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FRANKLIN, KY – Trainer Brendan Walsh had a few reasons to smile after Family Way’s narrow victory Sunday in the $550,000 Kentucky Downs Ladies Marathon.
By edging La Lune by a neck in a three-horse blanket finish, the 4-year-old Uncle Mo filly earned her first stakes victory in North America and lifted Walsh into a tie for the trainer’s title. It was a triumph with a high-strung filly owned by Walsh’s pals.
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Walsh ran Family Way against males on August 8 at Ellis Park at 1 1/4 miles to set her up for the Marathon’s 1 5/16 miles. She was a solid third at Ellis and got to the wire on time Sunday, completing the final stake of the meet in 2:07.38. She was 5/1 in the wagering and paid $13.20, $6.80, and $4.80.
“All the credit goes to Brendan and his team,” said winning jockey Tyler Gaffalione. “This filly has been a project from the beginning. He’s done a tremendous job with her.”
Blame Debbie and Stand Tall set the pace with opening fractions of :25.48 and :50.36. Go Big Blue Nation, who finished third by a nose, owned the lead through 6 furlongs in 1:14.60 and a mile in 1:38.78. Family Way and La Luna came running, engaged Go Big Blue Nation, and the three battled to the wire.
“Very simple race,” said Gaffalione. “She broke well. She tracked the leaders and coming down the backside hill, I was able to just jump outside and get into the three-path and let my filly find her stride. When I called on her, she finished up well. I saved most of the ground to maybe about the half-mile pole and then I figured that I had plenty of horse, just give her a clean path.”
Godolphin’s Micheline, the winner of the 2020 Dueling Grounds Oaks, ended up sixth with record-setting jockey Joel Rosario, who was trying to sweep the 3 stakes on closing day.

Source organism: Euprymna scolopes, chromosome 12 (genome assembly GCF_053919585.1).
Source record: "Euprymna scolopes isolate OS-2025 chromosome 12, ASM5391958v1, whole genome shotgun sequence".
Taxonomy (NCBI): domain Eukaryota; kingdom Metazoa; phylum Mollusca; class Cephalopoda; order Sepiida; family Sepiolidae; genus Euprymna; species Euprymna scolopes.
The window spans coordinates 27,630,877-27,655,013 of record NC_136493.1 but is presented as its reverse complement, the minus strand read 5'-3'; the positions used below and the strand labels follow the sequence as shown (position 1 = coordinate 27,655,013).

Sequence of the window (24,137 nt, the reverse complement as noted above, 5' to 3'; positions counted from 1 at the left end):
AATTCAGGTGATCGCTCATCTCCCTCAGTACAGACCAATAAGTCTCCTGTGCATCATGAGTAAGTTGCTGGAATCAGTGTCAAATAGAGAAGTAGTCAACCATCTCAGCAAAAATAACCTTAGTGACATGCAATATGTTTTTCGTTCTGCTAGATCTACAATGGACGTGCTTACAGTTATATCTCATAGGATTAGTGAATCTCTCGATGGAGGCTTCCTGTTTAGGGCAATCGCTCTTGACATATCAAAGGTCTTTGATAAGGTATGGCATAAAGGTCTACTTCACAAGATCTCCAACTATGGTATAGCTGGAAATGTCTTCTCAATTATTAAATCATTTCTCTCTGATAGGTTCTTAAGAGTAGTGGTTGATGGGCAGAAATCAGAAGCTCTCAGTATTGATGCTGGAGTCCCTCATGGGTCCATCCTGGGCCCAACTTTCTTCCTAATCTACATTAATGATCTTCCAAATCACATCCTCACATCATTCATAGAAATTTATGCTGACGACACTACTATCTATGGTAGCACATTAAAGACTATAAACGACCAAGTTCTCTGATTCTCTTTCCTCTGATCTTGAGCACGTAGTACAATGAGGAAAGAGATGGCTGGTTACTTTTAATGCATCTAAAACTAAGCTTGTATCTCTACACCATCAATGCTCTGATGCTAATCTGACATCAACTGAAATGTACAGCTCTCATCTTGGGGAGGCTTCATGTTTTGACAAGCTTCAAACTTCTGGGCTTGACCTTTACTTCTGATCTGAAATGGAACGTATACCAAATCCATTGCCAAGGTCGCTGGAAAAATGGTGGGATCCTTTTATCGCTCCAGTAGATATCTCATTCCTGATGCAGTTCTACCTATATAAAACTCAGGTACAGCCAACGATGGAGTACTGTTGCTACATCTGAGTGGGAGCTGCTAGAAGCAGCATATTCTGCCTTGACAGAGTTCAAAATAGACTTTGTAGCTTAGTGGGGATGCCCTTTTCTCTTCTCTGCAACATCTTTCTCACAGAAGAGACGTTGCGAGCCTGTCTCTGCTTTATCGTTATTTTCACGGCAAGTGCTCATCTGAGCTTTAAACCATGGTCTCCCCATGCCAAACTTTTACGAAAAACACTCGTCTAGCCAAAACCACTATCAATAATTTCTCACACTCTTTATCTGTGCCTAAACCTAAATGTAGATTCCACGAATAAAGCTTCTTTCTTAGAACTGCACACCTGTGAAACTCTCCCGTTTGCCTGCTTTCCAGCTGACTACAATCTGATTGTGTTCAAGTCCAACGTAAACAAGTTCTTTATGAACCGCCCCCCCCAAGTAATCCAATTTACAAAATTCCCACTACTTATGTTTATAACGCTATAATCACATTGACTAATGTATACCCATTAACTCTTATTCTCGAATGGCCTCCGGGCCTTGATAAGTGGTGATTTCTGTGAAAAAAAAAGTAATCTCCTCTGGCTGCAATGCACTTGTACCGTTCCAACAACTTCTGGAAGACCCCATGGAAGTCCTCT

“I had some room inside, but then a horse came in on me a little bit,” Rosario said. “I had to go to another plan and go outside, but I was blocked that way, too. She still was finishing a little bit, and had a little energy left and kept running to the end.”
Walsh said that Family Way, an Uncle Mo filly, has been a bit of a challenge since the Kentucky-bred was imported from Europe for this season.
“She has been a little bit temperamental, but not too bad,” he said. “It’s a tribute to my team that they have done a great job on her because she was a little bit of a project from the get-go. But we’ve got her turned around and I think she showed that today. It’s great to win this with her because she belongs to a bunch of friends of mine, who bought her last year in France.”
Walsh said the ownership group of Fergus Galvin’s Hunter Valley Farm, Debra L. O’Connor and Marc Detampel were attracted to the filly by her breeding.
“She has a great pedigree,” Walsh said. “The pedigree actually goes back to a filly called Mekko Hokte, who Eddie Kenneally trained when I worked for Eddie. It’s the family of Caravaggio. It’s a serious pedigree. It’s huge to win something like this with her.”
Family Way’s dam Susie’s Baby, by Giant’s Causeway, is a half-sister to Caravaggio, a Group 1 winner in Ireland. He stood at Ashford Stud this year.
The Ladies Marathon was on the schedule that Walsh developed for the filly and she earned $317,130 for her fourth career victory.
“This was going to be our plan at the end of the year. It was always on the cards,” he said. “We thought that the distance was maybe going to stretch her a little bit, but she seemed like she got it pretty good. She loved the track here today.”
Family Way was calm before the race, as Walsh and his staff had hoped.
“She had been doing really good and she behaved very well in the paddock today, which gave me an inkling that maybe today was going to be a good day for her,” he said. “It was a question of whether she was good enough or not. She beat some nice fillies today.”
Trainer Ed Vaughn came away impressed with the way the British-bred La Lune, owned by Alex Frost, ran in the Marathon.
“It’s her first run since she came from England just a little while back. She’s a tiny filly but she’s all heart,” he said. “She’s a Grade 3 winner in England and a listed winner. She skipped around there very well. It’s gutting to come so close and not get it done. She’s come from last.
“But she’ll have a future here for sure. The Dowager at Keeneland, that’s where I’d say we’ll go next. … She’s at the top of her game now, so we look forward to running her next time. I think just a bit more experience like American style, just jumping out of the gate quickly.”
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